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A blue stick insect Achrioptera manga

The electric-blue males of the stick insect Achrioptera manga were previously ascribed to another species. Credit: F. Glaw et al./Front. Ecol. Evol.

Zoology

One of Earth’s biggest insects was hiding in plain sight

DNA analysis helps to resolve two cases of mistaken identity among Madagascan stick insects.

Most stick insects look like nondescript twigs, but two newly identified species could have come straight out of a psychedelic painting.

Sven Bradler at the University of Göttingen in Germany and his colleagues re-examined stick insects from Madagascar that had previously been classified as unusual examples of two known species. After analysing the insects’ DNA, the researchers found that the sky-blue males among the specimens belong to a new species, which they name Achrioptera manga. The DNA analysis also helped the team to identify another species of colourful, spiny stick insect from the island, Achrioptera maroloko. Females of this species reach up to 24 centimetres in length — meaning they rank among the world’s biggest known insects.

Why the insects have adopted bright colours is unclear: scientists suspect the flashy attire may be intended to attract mates or act as a deterrent to predators. Many species of poisonous frog use bright colours to scare away predators, and some stick insects might use a similar strategy, the researchers say.

More Research Highlights...

Light micrograph of a human egg cell during fertilisation

As a human egg cell is fertilized, two chromosome-containing cellular structures (dotted circles, centre) merge into one — a process that often goes wrong. Credit: Pascal Goetgheluck/Science Photo Library

Developmental biology

The error-prone step at the heart of making an embryo

High-resolution imaging shows why the union between two sets of chromosomes goes awry as least as often as not.
Satellite image of broken iceberg B-44.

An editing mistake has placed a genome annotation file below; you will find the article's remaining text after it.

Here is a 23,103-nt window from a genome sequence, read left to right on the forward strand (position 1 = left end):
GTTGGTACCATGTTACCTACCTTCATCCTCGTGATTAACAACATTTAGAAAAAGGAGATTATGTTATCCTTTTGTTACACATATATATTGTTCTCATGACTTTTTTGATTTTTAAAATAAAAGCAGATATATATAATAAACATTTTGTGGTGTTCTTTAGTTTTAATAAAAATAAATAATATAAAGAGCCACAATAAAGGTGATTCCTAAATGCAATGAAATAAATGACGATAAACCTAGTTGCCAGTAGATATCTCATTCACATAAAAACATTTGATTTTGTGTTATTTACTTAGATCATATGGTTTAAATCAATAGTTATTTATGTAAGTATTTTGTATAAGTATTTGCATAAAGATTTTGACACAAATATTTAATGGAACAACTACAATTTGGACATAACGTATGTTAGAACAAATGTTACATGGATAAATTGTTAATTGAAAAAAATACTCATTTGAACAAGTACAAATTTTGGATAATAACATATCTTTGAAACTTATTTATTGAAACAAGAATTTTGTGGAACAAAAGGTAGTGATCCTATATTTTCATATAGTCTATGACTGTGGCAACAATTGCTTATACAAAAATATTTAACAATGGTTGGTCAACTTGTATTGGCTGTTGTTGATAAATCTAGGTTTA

Dark water borders chunks of iceberg broken off a West Antarctica glacier. The melting of the region’s ice sheet could allow the bedrock to rise, sloughing water into the ocean. Credit: NASA

Climate change

Antarctic rocks on the rebound could raise sea level much more than expected

When the ice covering the west of the continent disappears, the bedrock could rise up and shove extra water into the ocean.
Monteverde Cloud Forest Preserve, Costa Rica

Mist wafts through the trees at the Monteverde Cloud Forest Biological Preserve in Costa Rica. Cloud forests around the world are threatened by development, wood collection and climate change. Credit: Stefano Paterna/Alamy

Conservation biology

Forests that float in the clouds are drifting away

Tropical cloud forests are safe havens for a vast range of creatures and plants, but they are under siege around the globe.
Illustration of a brown dwarf

A rapidly spinning brown dwarf (pictured, artist’s impression) tends to have narrow atmospheric bands; the faster the spin, the thinner the bands. Credit: NASA/JPL-Caltech

Astronomy and astrophysics

Dim stars that have failed at fusion are masters of spin

Three brown dwarfs whirl on their axes at a dizzying rate that might be close to the celestial speed limit for these bodies.
Aerial photograph of beef cattle standing at the Texana Feeders feedlot in Floresville, Texas

Large-scale facilities such as this feedlot in Floresville, Texas, help to meet the global appetite for beef and other red meat, which remains strong despite the growing consumption of chicken and fish. Credit: Daniel Acker/Bloomberg/Getty

Agriculture

Meat lovers worldwide pay climate little heed

People are eating more poultry and fish — but they’re not giving up their hamburgers.
Midshipmen at dining table eat in formation, CIRCA 1900

Midshipmen in the United States in around 1900. A study found that body-mass index, a gauge of obesity, has increased with the generations during the twentieth century. Credit: Buyenlarge/Getty

Metabolism

A century of US data documents obesity’s racially skewed rise

An analysis also finds that obesity is common at a much younger age among people born in the early 1980s than those born in the late 1950s.
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